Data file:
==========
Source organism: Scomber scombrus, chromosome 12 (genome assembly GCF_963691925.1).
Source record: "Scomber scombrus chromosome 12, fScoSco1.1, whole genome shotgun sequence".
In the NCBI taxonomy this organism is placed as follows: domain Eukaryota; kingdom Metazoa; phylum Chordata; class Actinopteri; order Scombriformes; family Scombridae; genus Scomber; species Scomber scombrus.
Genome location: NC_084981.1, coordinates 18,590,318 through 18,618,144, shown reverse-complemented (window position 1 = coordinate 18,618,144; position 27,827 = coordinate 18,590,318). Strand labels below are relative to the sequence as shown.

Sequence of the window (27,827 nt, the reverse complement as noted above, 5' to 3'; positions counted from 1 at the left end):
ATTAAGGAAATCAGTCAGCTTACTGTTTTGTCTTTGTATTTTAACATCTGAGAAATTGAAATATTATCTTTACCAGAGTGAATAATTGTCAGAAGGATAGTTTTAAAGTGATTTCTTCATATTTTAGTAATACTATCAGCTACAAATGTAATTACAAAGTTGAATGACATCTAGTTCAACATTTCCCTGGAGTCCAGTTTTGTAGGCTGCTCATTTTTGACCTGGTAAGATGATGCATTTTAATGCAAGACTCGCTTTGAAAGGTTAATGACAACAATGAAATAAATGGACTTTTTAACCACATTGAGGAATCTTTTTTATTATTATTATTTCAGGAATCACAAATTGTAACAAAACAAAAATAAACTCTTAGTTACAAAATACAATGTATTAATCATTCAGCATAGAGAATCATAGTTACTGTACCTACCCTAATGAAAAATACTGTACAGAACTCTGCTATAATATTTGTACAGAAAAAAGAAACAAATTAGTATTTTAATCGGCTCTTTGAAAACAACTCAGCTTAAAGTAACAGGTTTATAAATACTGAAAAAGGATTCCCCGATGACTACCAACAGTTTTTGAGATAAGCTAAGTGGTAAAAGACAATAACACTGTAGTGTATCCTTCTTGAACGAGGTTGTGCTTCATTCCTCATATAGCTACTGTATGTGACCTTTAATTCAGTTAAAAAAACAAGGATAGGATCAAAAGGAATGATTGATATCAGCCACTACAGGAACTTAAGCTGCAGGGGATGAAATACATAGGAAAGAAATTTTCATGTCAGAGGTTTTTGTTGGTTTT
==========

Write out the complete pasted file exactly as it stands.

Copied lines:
Source organism: Scomber scombrus, chromosome 12 (genome assembly GCF_963691925.1).
Source record: "Scomber scombrus chromosome 12, fScoSco1.1, whole genome shotgun sequence".
In the NCBI taxonomy this organism is placed as follows: domain Eukaryota; kingdom Metazoa; phylum Chordata; class Actinopteri; order Scombriformes; family Scombridae; genus Scomber; species Scomber scombrus.
Genome location: NC_084981.1, coordinates 18,590,318 through 18,618,144, shown reverse-complemented (window position 1 = coordinate 18,618,144; position 27,827 = coordinate 18,590,318). Strand labels below are relative to the sequence as shown.

Sequence of the window (27,827 nt, the reverse complement as noted above, 5' to 3'; positions counted from 1 at the left end):
ATTAAGGAAATCAGTCAGCTTACTGTTTTGTCTTTGTATTTTAACATCTGAGAAATTGAAATATTATCTTTACCAGAGTGAATAATTGTCAGAAGGATAGTTTTAAAGTGATTTCTTCATATTTTAGTAATACTATCAGCTACAAATGTAATTACAAAGTTGAATGACATCTAGTTCAACATTTCCCTGGAGTCCAGTTTTGTAGGCTGCTCATTTTTGACCTGGTAAGATGATGCATTTTAATGCAAGACTCGCTTTGAAAGGTTAATGACAACAATGAAATAAATGGACTTTTTAACCACATTGAGGAATCTTTTTTATTATTATTATTTCAGGAATCACAAATTGTAACAAAACAAAAATAAACTCTTAGTTACAAAATACAATGTATTAATCATTCAGCATAGAGAATCATAGTTACTGTACCTACCCTAATGAAAAATACTGTACAGAACTCTGCTATAATATTTGTACAGAAAAAAGAAACAAATTAGTATTTTAATCGGCTCTTTGAAAACAACTCAGCTTAAAGTAACAGGTTTATAAATACTGAAAAAGGATTCCCCGATGACTACCAACAGTTTTTGAGATAAGCTAAGTGGTAAAAGACAATAACACTGTAGTGTATCCTTCTTGAACGAGGTTGTGCTTCATTCCTCATATAGCTACTGTATGTGACCTTTAATTCAGTTAAAAAAACAAGGATAGGATCAAAAGGAATGATTGATATCAGCCACTACAGGAACTTAAGCTGCAGGGGATGAAATACATAGGAAAGAAATTTTCATGTCAGAGGTTTTTGTTGGTTTT